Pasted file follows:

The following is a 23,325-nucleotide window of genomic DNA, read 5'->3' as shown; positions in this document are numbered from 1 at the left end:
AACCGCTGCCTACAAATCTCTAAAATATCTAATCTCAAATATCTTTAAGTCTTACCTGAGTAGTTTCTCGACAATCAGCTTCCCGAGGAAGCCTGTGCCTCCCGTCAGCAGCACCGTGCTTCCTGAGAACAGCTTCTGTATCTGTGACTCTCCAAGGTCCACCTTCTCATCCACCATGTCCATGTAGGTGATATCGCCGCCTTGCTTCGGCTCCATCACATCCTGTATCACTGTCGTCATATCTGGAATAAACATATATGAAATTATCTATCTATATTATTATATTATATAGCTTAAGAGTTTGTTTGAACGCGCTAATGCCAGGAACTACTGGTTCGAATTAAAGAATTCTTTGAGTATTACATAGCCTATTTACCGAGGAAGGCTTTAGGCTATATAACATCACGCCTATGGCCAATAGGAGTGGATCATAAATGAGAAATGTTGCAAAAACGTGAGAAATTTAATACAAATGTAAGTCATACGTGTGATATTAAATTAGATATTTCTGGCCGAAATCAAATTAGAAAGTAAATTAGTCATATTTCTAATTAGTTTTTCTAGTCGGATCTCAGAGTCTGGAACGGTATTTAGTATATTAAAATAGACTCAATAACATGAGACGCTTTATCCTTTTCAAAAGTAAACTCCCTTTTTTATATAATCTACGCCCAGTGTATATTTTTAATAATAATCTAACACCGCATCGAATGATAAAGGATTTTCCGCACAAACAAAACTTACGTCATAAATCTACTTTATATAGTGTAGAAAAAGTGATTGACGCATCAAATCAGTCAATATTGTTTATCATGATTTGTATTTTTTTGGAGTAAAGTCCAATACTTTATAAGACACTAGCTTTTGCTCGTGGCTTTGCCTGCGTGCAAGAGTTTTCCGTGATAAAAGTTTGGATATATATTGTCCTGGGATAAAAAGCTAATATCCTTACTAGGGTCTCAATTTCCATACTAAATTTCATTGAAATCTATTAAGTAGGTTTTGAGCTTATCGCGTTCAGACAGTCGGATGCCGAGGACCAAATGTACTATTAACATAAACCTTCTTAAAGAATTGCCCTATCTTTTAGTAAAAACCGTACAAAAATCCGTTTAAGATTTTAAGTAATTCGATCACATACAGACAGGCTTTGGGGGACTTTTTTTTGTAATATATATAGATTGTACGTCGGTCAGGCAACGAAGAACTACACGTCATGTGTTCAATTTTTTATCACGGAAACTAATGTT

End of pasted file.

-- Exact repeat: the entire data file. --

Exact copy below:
The following is a 23,325-nucleotide window of genomic DNA, read 5'->3' as shown; positions in this document are numbered from 1 at the left end:
AACCGCTGCCTACAAATCTCTAAAATATCTAATCTCAAATATCTTTAAGTCTTACCTGAGTAGTTTCTCGACAATCAGCTTCCCGAGGAAGCCTGTGCCTCCCGTCAGCAGCACCGTGCTTCCTGAGAACAGCTTCTGTATCTGTGACTCTCCAAGGTCCACCTTCTCATCCACCATGTCCATGTAGGTGATATCGCCGCCTTGCTTCGGCTCCATCACATCCTGTATCACTGTCGTCATATCTGGAATAAACATATATGAAATTATCTATCTATATTATTATATTATATAGCTTAAGAGTTTGTTTGAACGCGCTAATGCCAGGAACTACTGGTTCGAATTAAAGAATTCTTTGAGTATTACATAGCCTATTTACCGAGGAAGGCTTTAGGCTATATAACATCACGCCTATGGCCAATAGGAGTGGATCATAAATGAGAAATGTTGCAAAAACGTGAGAAATTTAATACAAATGTAAGTCATACGTGTGATATTAAATTAGATATTTCTGGCCGAAATCAAATTAGAAAGTAAATTAGTCATATTTCTAATTAGTTTTTCTAGTCGGATCTCAGAGTCTGGAACGGTATTTAGTATATTAAAATAGACTCAATAACATGAGACGCTTTATCCTTTTCAAAAGTAAACTCCCTTTTTTATATAATCTACGCCCAGTGTATATTTTTAATAATAATCTAACACCGCATCGAATGATAAAGGATTTTCCGCACAAACAAAACTTACGTCATAAATCTACTTTATATAGTGTAGAAAAAGTGATTGACGCATCAAATCAGTCAATATTGTTTATCATGATTTGTATTTTTTTGGAGTAAAGTCCAATACTTTATAAGACACTAGCTTTTGCTCGTGGCTTTGCCTGCGTGCAAGAGTTTTCCGTGATAAAAGTTTGGATATATATTGTCCTGGGATAAAAAGCTAATATCCTTACTAGGGTCTCAATTTCCATACTAAATTTCATTGAAATCTATTAAGTAGGTTTTGAGCTTATCGCGTTCAGACAGTCGGATGCCGAGGACCAAATGTACTATTAACATAAACCTTCTTAAAGAATTGCCCTATCTTTTAGTAAAAACCGTACAAAAATCCGTTTAAGATTTTAAGTAATTCGATCACATACAGACAGGCTTTGGGGGACTTTTTTTTGTAATATATATAGATTGTACGTCGGTCAGGCAACGAAGAACTACACGTCATGTGTTCAATTTTTTATCACGGAAACTAATGTT